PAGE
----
I didn’t read the creator bios, Q-and-A’s with the creators, or the Young Black Dragon stats (hey, I don’t see the word THACO…do they not say THACO anymore? I loved that acronym!), but I see now that IDW has plans to release the very first trade collections of the DC/TSR material.
This is fantastic news! I have all of AD&D (Confidential to IDW: Hit me up an advance galley for a super-early review; I would love to write a blurb this book! AD&D was the comic that got me into comics! Damn, I wish I was famous enough to write introductions…) and a bunch of Forgotten Realms (Rags Morales art! This book is awesome!), but no Spelljammer or Dragonlance).
They’re also going to collect some of Devils Due’s stuff, which I think was all based around R.A. Salvatore’s drow elf novels, and there will apparently be new material set in “the fan favorite world of FORGOTTEN REALMS” at some point.
Damn, this preview book made me awfully excited about future IDW/D&D publications, even though I didn’t care for either of the comics stories in it or plan on buying the #1 issues of either of the series previewed.
I’m not sure how much overlap there is between People Who Read Every Day Is Like Wednesday and People Who Play Dungeons & Dragons, if any, but if any of you know the answers to these questions, leave ‘em in the comments!
1.) What the heck is that pink lady named Tisha supposed to be?I have no idea what she is exactly, but she doesn't remind me of a "playable race," or any race exactly, from the game I remember.
2.) Are Halflings different than they used to be? This character in the sequence below is supposedly a Halfling...
...something I didn't realize simply by looking at her. It wasn't until the fighter character mentions her "Halfling luck" and they show her next to the other characters so her lack of height is apparent that I realized that she wasn't human.
I thought Halfling's were more Hobbit-like. This one's wearing shoes, doesn't seem to have over-sized feet, and doesn't seem as squat and round as all the other Halflings I've seen. Did they dehobbitify them in the last decade or something? This is a very important question to me.
3.) What happened to the ampersand?! It's different than it used to be!
Justice League: Generation Lost #7 (DC) The new JLI attempts to break into the Checkmate castle, now under the control of Max Lord. They do so by disguising themselves in Rocket Red costumes, so that if (well, this being the JLI, when) they’re discovered, Lord and Checkmate may suspect Russia instead.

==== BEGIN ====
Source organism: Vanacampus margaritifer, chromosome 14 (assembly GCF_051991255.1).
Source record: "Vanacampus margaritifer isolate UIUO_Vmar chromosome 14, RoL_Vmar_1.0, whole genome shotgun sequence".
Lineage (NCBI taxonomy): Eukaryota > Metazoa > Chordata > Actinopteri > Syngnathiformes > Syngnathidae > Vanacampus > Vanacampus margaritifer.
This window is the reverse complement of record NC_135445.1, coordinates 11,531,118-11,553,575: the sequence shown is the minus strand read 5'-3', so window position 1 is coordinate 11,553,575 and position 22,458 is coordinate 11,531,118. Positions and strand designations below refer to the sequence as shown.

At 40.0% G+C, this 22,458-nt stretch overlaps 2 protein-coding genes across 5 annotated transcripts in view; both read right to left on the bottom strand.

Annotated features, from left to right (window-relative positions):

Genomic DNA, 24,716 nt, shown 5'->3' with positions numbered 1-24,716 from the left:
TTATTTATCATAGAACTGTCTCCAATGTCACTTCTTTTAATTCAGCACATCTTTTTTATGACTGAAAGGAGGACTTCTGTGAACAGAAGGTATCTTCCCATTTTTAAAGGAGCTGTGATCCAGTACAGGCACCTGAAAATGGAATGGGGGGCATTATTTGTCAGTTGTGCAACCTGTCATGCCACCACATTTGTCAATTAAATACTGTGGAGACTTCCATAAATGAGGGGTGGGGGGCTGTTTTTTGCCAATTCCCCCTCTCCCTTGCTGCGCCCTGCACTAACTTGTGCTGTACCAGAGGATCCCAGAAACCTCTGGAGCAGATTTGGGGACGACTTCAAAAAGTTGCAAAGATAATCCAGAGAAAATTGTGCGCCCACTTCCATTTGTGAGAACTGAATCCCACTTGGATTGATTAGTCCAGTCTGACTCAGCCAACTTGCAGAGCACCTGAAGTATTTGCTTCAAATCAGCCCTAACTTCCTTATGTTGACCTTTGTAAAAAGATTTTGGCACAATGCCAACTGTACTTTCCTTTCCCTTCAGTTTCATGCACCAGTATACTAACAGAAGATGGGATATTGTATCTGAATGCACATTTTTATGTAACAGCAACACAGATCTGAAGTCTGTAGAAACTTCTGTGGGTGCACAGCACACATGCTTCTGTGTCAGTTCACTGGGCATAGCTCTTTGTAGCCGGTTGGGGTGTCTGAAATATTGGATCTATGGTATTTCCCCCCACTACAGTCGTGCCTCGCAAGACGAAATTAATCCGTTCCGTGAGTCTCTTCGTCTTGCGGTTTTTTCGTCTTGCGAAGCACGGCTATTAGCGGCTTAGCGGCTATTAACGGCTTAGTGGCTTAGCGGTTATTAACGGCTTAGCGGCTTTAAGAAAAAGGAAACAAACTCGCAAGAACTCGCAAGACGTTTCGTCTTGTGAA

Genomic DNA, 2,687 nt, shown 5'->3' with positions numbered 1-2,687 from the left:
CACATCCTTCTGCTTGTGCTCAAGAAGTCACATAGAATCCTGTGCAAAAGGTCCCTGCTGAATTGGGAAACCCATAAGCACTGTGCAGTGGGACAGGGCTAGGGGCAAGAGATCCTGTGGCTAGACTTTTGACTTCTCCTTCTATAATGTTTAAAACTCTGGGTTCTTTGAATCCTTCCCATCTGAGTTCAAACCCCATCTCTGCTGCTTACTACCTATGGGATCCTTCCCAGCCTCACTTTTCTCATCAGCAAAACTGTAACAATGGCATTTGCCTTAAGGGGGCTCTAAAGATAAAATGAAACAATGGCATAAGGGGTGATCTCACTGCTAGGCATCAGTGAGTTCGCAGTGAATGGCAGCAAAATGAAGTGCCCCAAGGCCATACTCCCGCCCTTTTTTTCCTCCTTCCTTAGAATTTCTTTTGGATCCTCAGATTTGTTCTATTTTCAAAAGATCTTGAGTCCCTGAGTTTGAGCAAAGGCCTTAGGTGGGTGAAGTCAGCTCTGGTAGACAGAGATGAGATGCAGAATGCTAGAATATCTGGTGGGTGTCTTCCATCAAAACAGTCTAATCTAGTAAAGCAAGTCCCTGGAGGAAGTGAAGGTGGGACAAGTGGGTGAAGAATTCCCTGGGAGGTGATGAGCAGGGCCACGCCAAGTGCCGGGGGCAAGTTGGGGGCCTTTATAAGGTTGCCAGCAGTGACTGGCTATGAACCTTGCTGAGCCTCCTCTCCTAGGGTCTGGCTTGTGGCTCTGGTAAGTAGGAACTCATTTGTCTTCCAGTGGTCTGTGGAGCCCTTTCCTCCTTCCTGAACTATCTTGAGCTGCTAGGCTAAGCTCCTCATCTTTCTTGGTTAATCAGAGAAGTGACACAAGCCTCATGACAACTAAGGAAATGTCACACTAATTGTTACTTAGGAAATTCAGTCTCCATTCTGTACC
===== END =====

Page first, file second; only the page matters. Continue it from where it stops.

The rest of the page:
—Cliff Chiang draws another great color, which includes one of the best renditions of Ice I’ve ever encountered
—Max Lord tries on his White Lantern uniform (previously see in Brightest Day #7), which is just a different color golf shirt and pants, with an embroidered White Lantern symbol on the chest
—Someone shouts “The Hell?!” This still happens in comic books, apparently
—Even though Rocket Red has a few lines of dialogue explaining how Russia has never let women join their Rocket Red brigade, Fire and Ice wear Rocket Red costumes that include breast-shaped armor to cover their breasts
—Booster Gold’s floaty little robot friend Skeets disguises himself as a Rocket Red too:This is the best Skeets scene since the floaty little robot rode a horse in the pages of Booster Gold. The only way I could have possibly liked that panel better would be if instead of simply putting on a Rocket Red-patterned, rocket-shaped holographic disguise, Skeets turned into a floaty little Sputnik.
All in all, Generation Lost remains a decent if unremarkable read, one for fans rather than converts.
Tiny Titans # 31 (DC) One of the (admittedly many) things I love about this particular title is how often Art Baltazar and Franco end up showing me things I had no idea I even wanted to see until I’ve read them in a panel of Tiny Titans.
For example, all of the various Brainiacs hanging out together as The Brainiac Club
or Baltazar’s version of Jor-ElI suppose I should note that as I was sitting on the floor of my sister’s kitchen, reading this short stack of newly acquired comics, a nine-year-old relation of mine came over and started flipping through the books and asking questions about comics in general and the ones I had with me.
Tiny Titans is the one she spent the longest with, and the only one she really read more than a few pages of (She started Atlas too, but lost interest quickly), noting that it was much brighter than all the others.
Oh, and so as not to be positive, allow me to restate my displeasure at the change in paper stock. I do not like the new, slicker paper stock! I liked the old stuff better! Please switch back DC; for em.
Okay, now I’ll try not to complain about that every month from now on.
Usagi Yojimbo: One for One (Dark Horse Comics) This is one of Dark Horse’s latest round of $1 reprints, focusing on the first issues of classic DH franchises. Hence the title. Stan Sakai’s Usagi, like Love and Rockets, is one of those long-lived series that I’ve always found a bit intimidating, ones so big I was never quite sure where to start reading, but whatever volume I picked up and read, I ultimately enjoyed reading, even if I was never sure if I was reading it the “right” way, or the way the creators intended.
I haven’t read this story, which is apparently the first issue of Sakai’s samurai rabbit’s adventures in funny animal version of feudal Japan published at DH. It opens with four splash pages recapping the basic’s of Usagi’s whole deal, and then plunges into a story that starts but doesn’t finish.
It seemed like a really good introductory issue to me—although Usagi Yojimbo has a relatively low threshold of Stuff You Need To Know before plunging in, given the whole wandering samurai having episodic adventures thing—and I was pretty sorely disappointed when I got to the last page and realized the conflicts raised in the story weren’t also going to be resolved.
I noticed that while I’ve gotten used to the fact that there are tiny little sauropod-like dinosaurs running around in Sakai’s Japan, the sight of anthropomorphic animals riding around on plain, old non-anthropomorphic horses still disturbs me.